T2A uses research and good practice to strengthen its proposal that developmental maturity is more helpful than chronological age in deciding on the best response to young adults (18-25) involved in the CJS.
How do we do this?
- With funding and other resources from Barrow Cadbury Trust
- Through the expertise of Alliance members
- Learning from the partners we fund
- Taking advice from criminal justice professionals
- With input from those with lived experience.
The T2A campaign has driven change for more than a decade, working with our partners, criminal justice professionals, and statutory services to do things differently. There have been a number of significant achievements:
HMPPS commits to Young Adult Strategy and to producing a strategy for young adult women 2022
HMPPS publishes Management of Young Adults Probation Framework 2022
This Probation Service Policy Framework sets out the requirements for probation practitioners when working with young adults aged between 18 and 25 years old, who are in contact with the probation service. It also provides supplementary guidance and signposts to other resources that support work with this age group of People on Probation.
HMIP Evidence Base on Young Adults 2021
The Joint National Protocol on Transitions 2021
Joint protocol for managing the cases of children moving from
Youth Offending Teams to the National Probation Service.
Prison Service Female offender Strategy recognises young adults 2021
HM Inspectorate of Prisons publishes thematic report on young adults in custody 2021
MOPAC and the MoJ establish a London Borough of Newham hub for young adults on probation 2021
HMPPS establishes the Young Adult Programme in prisons 2020
Sentencing Council Guidelines on Young Adults published, October 2019
The Guidelines establish that the emotional and developmental age of an offender is of at least equal importance to their chronological age (if not greater). They recognise that young adults are still developing neurologically meaning they struggle with evaluating the consequences of their actions, can be impulsive, and take risks.
HMPPS develops the young Adult Model of Operational Delivery for prisons, 2019
Code for Crown Prosecution Service published, October 2018
A new Code says that prosecutors should consider the suspect’s maturity, as well as their chronological age, as young adults will continue to mature into their mid-twenties. https://www.cps.gov.uk/sites/default/files/documents/publications/Code-for-Crown-Prosecutors-October-2018.pdf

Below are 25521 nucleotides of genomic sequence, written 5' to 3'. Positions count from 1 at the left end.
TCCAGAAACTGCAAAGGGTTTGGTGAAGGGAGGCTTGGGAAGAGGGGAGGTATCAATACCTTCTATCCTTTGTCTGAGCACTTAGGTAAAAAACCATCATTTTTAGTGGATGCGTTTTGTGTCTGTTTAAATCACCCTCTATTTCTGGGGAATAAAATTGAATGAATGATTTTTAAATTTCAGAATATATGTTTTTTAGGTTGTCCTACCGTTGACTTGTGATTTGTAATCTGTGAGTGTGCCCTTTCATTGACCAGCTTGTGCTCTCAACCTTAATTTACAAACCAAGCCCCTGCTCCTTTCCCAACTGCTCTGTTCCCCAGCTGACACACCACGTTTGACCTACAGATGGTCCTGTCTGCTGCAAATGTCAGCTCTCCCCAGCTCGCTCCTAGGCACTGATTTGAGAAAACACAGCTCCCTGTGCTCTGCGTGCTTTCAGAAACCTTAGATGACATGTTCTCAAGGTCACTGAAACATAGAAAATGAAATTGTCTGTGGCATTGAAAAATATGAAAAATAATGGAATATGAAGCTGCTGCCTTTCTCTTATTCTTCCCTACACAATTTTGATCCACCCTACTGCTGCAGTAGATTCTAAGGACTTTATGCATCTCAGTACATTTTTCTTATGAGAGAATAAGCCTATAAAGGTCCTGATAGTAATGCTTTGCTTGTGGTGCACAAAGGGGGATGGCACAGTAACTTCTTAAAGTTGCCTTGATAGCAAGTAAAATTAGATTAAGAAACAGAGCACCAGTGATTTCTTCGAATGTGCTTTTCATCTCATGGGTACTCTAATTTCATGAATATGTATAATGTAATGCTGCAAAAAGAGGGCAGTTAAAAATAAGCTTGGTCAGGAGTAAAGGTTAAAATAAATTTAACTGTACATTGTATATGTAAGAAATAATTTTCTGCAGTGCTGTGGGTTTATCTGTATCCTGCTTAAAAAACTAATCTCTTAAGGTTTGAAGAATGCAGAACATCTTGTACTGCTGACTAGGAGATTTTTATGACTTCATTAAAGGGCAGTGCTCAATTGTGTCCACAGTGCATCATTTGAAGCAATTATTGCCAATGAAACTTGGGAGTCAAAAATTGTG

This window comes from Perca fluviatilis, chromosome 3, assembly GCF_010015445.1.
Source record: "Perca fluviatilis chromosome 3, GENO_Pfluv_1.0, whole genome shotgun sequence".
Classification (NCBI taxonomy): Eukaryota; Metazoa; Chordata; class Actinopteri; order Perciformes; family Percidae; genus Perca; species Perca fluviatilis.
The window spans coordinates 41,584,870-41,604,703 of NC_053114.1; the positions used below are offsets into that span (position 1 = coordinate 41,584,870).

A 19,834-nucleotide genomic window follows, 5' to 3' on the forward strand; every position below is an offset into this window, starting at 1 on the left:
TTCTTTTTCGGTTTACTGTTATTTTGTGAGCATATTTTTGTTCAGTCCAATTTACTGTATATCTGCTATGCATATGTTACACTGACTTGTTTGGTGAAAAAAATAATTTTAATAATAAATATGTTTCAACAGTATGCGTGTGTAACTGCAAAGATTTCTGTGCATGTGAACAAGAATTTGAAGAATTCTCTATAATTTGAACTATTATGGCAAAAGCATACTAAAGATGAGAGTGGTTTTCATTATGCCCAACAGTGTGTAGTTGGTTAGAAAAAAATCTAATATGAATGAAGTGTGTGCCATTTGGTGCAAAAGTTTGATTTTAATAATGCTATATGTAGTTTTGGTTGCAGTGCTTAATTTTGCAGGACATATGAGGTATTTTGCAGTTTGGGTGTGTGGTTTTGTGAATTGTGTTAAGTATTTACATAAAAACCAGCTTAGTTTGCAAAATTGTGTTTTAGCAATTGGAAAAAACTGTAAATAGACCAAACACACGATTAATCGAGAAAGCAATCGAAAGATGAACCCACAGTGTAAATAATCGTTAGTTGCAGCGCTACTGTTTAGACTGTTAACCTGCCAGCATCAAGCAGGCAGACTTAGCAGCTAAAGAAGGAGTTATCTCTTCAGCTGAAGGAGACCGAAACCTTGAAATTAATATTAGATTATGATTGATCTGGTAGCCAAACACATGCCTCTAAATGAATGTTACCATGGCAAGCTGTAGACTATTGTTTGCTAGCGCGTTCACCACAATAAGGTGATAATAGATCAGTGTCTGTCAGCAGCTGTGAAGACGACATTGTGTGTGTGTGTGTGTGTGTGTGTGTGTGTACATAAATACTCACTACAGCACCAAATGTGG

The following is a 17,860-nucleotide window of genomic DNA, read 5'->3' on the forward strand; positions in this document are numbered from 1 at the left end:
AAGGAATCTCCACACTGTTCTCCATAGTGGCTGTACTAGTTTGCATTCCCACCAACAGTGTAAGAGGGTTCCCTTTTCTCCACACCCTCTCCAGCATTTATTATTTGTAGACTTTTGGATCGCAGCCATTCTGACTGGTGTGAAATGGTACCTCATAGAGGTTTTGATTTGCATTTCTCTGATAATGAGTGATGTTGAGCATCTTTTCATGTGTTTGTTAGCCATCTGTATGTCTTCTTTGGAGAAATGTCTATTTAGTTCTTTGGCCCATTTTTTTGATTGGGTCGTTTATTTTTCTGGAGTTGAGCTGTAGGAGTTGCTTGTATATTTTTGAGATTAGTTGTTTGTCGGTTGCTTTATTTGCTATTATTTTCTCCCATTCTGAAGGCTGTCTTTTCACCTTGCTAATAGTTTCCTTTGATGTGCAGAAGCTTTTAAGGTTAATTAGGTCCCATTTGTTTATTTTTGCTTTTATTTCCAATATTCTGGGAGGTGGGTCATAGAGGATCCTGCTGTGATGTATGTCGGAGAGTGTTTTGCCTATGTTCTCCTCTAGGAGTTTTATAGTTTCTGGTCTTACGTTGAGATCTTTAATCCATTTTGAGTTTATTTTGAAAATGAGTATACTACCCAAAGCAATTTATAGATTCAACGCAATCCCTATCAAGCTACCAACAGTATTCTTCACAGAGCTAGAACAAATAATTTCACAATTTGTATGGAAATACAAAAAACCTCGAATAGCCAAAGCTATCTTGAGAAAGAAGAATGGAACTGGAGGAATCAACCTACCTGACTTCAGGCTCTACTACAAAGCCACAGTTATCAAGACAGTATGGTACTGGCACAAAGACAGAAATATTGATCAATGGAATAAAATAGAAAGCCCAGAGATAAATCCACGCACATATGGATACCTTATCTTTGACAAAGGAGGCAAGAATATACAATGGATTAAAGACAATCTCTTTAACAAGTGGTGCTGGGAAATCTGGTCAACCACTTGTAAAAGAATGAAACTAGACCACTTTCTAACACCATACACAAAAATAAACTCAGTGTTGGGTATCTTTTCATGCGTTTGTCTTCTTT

Equal Treatment Bench Book acknowledges the Justice Select Committee’s finding that young adults are a distinct group 2018
MOPAC (Mayor’s Office for Policing and Crime) develops young adult strategy and creates YA Hub in Newham, London, 2017 onwards
Justice Select Committee adopts T2A evidence base and recommendations 2016
Justice Select Committee wrote two reports which were very favourable to T2A policy positions, the first in 2016 and a follow up in 2018. The 2018 report referenced T2A and Barrow Cadbury Trust almost 100 times.
https://publications.parliament.uk/pa/cm201719/cmselect/cmjust/419/41902.htm. In 2017 Government accepted the recommendations, though there has been little progress.
Lord Harris of Haringey publishes a report on self-inflicted deaths in custody of 18-24 year olds, making 108 recommendations for reform 2015
National Offender Management Service publishes ‘Achieving better outcomes for young adult men: evidence-based commissioning principles 2015
Baroness Young of Hornsey publishes a report on outcomes for young black and Muslim men in the criminal justice system
T2A Pathways from Crime – 10 step framework 2012
Barrow Cadbury Trust holds a national conference on the case for an effective approach to young adults in the criminal justice system with 200 delegates and international speakers 2011
Young adults first referenced in draft sentencing guidelines. 2011
Age and/or lack of maturity where it affects the responsibility of the offender’s maturity and experience were introduced as mitigating factors.
T2A works with partners and stakeholders producing research, supporting and integrating young adult voices, developing policy ideas and propositions, disseminating evidence, influencing politicians, policy makers and professional bodies, supporting and providing guidance for criminal justice professionals, and responding to consultations.
What changes do we want to see?
- Guidance is translated into practice across statutory services.
- Policy makers understand that young adulthood is a distinct stage needing a tailored response
- More voluntary community and social enterprise providers take a T2A approach
- Statutory and professional guidance recognises the distinct needs of young adults
Ultimately T2A wants to minimise the number of young adults in the criminal justice system, and particularly in custody, and see better justice outcomes for young adults as well as reduced offending and re-offending for the wider community.